Rebirth

I remember reading a story some years ago in the book Preemie Voices by Saroj Saigal. This is a collection of autobiographical letters from people who were once premature babies in the university hospital NICU Saigal worked for. I, like the contributors, was a preemie.

In this particular story, the author shared how she felt she has three birthdays: one, her actual birthday, the second, her original due date, and the third, the day of her rebirth. In this author’s case, her rebirth meant being diagnosed with Asperger’s Syndrome (her choice of words).

I haven’t experienced one such pivotal moment in my life. I mean, I too could choose the day I was diagnosed as autistic (March 16, 2007). Then again, my diagnosis has been removed and reaffirmed so many times that I could just as easily choose the last time I was diagnosed (May 1, 2017). Besides, self-diagnosis is valid too.

I could choose the day I was given long-term care funding (June 4, 2019). Maybe that is the most pivotal moment in my life, but it didn’t exactly mean I was reborn.

I could, of course, choose the day I became a Christ follower (December 7, 2020). Many people in the Evangelical Christian community say they are Born Again and indeed, rebirth in Christ is a common Biblical concept. However, I am more of the opinion that, as Christians, we are on a continuous path towards God. I believe that, each time I consciously pick up my Bible, or the cross my husband gifted me and which I use for prayer, or each time a message from God truly enters me, I am transformed a little bit. I don’t believe that I will be made fully new until the day of Jesus’ return.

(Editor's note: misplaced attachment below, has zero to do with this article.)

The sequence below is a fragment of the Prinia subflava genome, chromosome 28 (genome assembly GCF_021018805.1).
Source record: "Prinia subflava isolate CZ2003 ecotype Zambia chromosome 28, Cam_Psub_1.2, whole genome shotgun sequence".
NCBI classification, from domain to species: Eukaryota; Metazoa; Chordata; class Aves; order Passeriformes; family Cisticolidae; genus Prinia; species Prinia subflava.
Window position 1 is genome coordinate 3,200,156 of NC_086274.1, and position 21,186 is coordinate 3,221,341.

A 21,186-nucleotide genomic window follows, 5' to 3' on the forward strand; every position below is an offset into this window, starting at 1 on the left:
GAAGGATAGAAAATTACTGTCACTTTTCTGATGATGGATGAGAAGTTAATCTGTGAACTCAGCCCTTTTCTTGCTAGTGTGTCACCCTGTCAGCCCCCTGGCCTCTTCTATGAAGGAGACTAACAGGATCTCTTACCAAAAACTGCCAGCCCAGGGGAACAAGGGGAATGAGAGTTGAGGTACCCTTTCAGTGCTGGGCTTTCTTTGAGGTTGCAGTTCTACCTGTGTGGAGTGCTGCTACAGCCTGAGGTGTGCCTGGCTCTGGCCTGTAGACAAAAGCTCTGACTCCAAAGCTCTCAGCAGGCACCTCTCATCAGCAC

All that being said, I do believe I am not the exact same I was a year ago. I am not even the same I was yesterday. Or when I started writing this post. In my view, every single moment is an opportunity for rebirth. Every second we are given is another second chance.

This post was written for Reena’s Xploration Challenge, for which the prompt this week is a theme: rebirth.

Born

Last Friday, the prompt for Five Minute Friday was “born”. I assume many writers, being Christian, will have written about the moment of their salvation. Even though or maybe because I consider myself a progressive believer, I didn’t have such a moment. I was saved 2000 years ago. Rather, something else came to mind. Here goes.

I am still not done reading the book Preemie Voices by Saroj Saigal. It is a collection of letters from people born very prematurely between 1977 and 1982, which was published in 2014. One of the letters I did read, however, spoke to me.

In it, the woman said she was born three times. Once, when she was actually born. Then, when she was supposed to be born, so her due date. For me, this would be September 29, 1986. I was actually born on June 27.

Then there was her moment of rebirth in a spiritual kind of way, but dit didn’t have to do with any organized religion. Rather, she considered the day she was diagnosed as autistic to be her day of rebirth.

I am also autistic. For me, the day of my diagnosis was March 16, 2007. It wasn’t some type of epiphany moment though. My support coordinator at the time called the physician who’d assessed me because she hadn’t heard anything about the results of my diagnosis after my assessment was complete. Neither had I. She was told I had been diagnosed with autism and the report had been sent to my GP. How blunt!

I didn’t even dare write about it on my blog till some days later. It was so weird. Because I was diagnosed three or four more times, I never quite considered this day to be of any significance. Sometimes I wish I had such a moment of rebirth.